Singin’ in the Rain was the brainchild of Arthur Freed, one of MGM’s most influential producers and the man behind the scenes of many of the most popular musicals during the golden period of motion pictures.  With his songwriting partner, Nacio Herb Brown, Freed had spent many years writing songs for the studio before he began producing and helping propel such artists like Judy Garland, Mickey Rooney, Kelly and Cyd Charisse to stardom.  With Singin’ in the Rain, he wanted a film that would highlight many of his past achievements in music, such as the title song, which was written for the film, The Hollywood Revue of 1929. When writers Betty Comden and Adolph Green came on to Freed’s project, it only had the title, Singin’ in the Rain. Everything else was a blank page.

Since many of Brown and Freed’s most popular songs came from the early era of sound movies, the screenwriters felt that that time period would make for a fun setting.  Comden and Green went about writing a story about silent film stars and their transition to sound movies. As was the case in real life, when some silent film stars lost their careers because their voices didn’t match what fans thought they should, this became the backbone of a love story about that male star (played by Gene Kelly) and the young actress (played by a then 19-year-old Debbie Reynolds) who provides the speaking and singing voice for an actress whose voice is like nails on a chalkboard. Kelly co-directed the film with Stanley Donen and was released in 1952. To this day, many critics and scholars (I’ll let you decide which category I fall into) agree that Singin’ in the Rain is the best movie musical of all time.

Besides Kelly and Reynolds, Singin’ in the Rain also stars comedian, Donald O’Connor, who was loaned to MGM by Universal, the great Jean Hagen as Lina, Cyd Charisse (in her film debut), Rita Moreno in a small role, and the hilarious Millard Mitchell, whose droll sense of timing cracks me up no matter how many times I watch the movie.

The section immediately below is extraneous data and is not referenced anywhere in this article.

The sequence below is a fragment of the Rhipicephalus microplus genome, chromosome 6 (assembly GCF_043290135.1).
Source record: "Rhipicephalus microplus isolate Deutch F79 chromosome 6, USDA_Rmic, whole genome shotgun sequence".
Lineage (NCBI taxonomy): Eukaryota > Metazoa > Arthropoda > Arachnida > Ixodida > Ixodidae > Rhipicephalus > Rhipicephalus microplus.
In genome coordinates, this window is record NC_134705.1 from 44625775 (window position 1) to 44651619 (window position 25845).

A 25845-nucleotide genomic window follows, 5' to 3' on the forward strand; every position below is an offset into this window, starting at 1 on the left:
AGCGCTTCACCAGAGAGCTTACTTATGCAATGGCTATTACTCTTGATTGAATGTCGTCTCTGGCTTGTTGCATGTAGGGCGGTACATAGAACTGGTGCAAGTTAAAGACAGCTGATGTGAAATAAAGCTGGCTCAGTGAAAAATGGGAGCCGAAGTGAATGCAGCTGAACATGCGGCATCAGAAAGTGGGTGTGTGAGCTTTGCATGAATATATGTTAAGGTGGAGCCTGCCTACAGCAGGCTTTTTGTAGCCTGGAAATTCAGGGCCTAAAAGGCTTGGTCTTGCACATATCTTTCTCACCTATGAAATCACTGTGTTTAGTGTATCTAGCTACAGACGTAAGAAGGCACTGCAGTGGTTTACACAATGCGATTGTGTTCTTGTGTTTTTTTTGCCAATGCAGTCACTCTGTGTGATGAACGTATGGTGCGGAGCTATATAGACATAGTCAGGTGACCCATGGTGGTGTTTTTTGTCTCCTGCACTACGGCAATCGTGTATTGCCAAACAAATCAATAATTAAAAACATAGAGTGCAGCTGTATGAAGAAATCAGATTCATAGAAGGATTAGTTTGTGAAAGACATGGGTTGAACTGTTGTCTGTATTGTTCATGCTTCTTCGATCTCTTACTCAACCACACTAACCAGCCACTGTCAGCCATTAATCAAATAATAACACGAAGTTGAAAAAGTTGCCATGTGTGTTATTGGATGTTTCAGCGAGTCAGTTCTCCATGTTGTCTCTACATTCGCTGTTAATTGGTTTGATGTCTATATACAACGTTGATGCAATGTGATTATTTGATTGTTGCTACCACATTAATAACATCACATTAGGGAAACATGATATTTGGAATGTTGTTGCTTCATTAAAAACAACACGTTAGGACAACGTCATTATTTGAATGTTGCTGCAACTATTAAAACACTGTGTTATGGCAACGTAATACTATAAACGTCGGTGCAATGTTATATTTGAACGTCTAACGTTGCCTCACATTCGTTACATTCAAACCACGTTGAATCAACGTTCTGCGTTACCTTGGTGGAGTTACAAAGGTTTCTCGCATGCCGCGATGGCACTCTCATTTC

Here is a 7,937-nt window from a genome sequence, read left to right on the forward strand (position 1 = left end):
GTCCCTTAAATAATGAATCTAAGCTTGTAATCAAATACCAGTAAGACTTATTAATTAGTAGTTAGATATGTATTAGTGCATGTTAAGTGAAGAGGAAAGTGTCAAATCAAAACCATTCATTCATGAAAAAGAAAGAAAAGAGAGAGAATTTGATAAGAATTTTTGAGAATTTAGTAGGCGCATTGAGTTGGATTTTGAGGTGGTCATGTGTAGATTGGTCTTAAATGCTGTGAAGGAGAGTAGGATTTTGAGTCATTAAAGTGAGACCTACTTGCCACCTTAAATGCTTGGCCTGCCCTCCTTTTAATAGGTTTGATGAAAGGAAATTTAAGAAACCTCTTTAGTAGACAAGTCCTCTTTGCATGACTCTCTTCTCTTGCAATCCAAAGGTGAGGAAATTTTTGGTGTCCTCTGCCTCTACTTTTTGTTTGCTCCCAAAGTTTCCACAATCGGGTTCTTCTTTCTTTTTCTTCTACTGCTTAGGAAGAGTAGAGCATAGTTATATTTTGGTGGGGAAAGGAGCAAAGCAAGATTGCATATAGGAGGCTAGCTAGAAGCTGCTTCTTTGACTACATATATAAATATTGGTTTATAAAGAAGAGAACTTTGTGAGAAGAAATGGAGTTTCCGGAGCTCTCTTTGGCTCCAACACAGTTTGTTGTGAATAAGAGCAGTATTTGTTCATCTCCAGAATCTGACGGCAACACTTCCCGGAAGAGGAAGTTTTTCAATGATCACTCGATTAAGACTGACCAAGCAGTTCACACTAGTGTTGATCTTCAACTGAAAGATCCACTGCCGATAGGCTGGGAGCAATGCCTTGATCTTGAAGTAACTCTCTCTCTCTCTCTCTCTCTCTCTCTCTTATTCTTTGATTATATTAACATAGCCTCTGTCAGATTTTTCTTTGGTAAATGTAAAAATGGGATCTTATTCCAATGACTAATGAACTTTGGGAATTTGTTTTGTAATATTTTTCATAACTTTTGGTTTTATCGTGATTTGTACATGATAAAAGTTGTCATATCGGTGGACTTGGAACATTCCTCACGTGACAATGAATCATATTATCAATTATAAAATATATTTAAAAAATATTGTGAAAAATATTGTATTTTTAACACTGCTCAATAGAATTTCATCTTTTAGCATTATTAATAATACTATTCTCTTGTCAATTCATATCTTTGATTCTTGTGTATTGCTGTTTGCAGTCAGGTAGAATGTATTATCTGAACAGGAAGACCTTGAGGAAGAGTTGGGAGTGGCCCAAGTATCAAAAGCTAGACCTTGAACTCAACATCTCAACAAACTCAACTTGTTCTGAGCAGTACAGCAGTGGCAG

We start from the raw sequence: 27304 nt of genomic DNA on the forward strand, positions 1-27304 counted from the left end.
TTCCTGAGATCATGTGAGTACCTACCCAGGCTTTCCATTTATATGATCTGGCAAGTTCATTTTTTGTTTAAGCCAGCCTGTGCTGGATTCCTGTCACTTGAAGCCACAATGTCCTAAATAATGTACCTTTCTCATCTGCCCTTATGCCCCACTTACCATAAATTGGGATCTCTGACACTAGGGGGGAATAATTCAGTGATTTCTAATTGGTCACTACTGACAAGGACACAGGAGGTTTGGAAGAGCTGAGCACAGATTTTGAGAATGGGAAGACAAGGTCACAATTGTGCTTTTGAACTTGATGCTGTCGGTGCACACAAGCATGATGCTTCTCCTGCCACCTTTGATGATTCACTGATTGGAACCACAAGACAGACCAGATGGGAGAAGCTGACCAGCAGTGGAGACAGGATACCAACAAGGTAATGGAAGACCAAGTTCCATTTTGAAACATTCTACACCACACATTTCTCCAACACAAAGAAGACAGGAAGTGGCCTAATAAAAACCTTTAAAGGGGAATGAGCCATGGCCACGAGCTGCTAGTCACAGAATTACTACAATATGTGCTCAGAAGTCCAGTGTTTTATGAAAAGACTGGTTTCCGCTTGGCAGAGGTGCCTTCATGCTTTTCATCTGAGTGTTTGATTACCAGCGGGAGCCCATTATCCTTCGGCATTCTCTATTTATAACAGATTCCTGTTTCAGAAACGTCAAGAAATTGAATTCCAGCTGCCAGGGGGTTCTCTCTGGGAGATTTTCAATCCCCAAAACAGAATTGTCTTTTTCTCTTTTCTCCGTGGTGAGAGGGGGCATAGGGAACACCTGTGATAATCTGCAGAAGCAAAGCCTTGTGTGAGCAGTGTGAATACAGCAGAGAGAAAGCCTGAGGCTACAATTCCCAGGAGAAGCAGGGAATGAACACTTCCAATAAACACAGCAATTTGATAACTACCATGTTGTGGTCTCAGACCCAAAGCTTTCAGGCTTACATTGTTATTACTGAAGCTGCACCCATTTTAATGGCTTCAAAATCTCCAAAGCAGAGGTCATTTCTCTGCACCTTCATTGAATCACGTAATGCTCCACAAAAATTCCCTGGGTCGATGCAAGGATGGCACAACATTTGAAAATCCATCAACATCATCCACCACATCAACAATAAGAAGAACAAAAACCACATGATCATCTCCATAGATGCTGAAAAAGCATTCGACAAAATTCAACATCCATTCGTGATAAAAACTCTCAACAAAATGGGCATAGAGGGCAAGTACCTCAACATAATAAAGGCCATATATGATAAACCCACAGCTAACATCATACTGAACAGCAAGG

If you have never seen this joyous cinematic experience, get your ass in front of a Blu-ray player and watch this 1952 classic. You’ll laugh and I guarantee you’ll be blown away by Kelly’s skill and craftsmanship as a dancer and a director. Now is the perfect time, too, as this new Blu-ray edition features a gorgeous 1080P remaster from a 4K scan. If that sounds like Greek to you, just know that this is the HD picture quality is perfect. Moreover, the Dolby Digital sound gives you the most complete movie experience.

This 60th Anniversary Ultimate Collector’s Edition comes packed with extras galore, some old, some new, but all essential to any film collector’s bookshelf. In addition to Blu-ray and DVD copies of the movie, new extras include a documentary, reproductions of the original theatrical door panels, a collectible umbrella (I question how durable it would be in the type of storm Gene Kelly danced in for the film) and a 48-page book that gives some informative, albeit, basic facts about the film.

One thing I was amazed to learn was that Reynolds was not a dancer before taking this role. You can’t tell, that’s for sure, as she holds her own with the masterful Kelly. Although Singin’ in the Rain features the most famous dance sequence in film history, there are other highlights. ”Make Em Laugh,” one of the few songs written exclusively for the movie, features O’Connor’s brilliant showmanship, ”Good Morning” is a pure joy, and there is the epic ”Broadway Melody” sequence that pushed the boundaries of what a movie musical could achieve.

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About the Author

Scott Malchus

Scott Malchus is a writer, filmmaker and die hard Cleveland Indians fan. His memoir, “Basement Songs,” is available in paperback and Kindle. He wrote and directed the film “King's Highway." His family is heavily involved in fund raising to find a cure for cystic fibrosis. Scott Malchus is an employee of Cartoon Network and Turner Broadcasting. The opinions expressed on Popdose are his own and do not reflect those of his employer. Email: Follow him @MrMalchus

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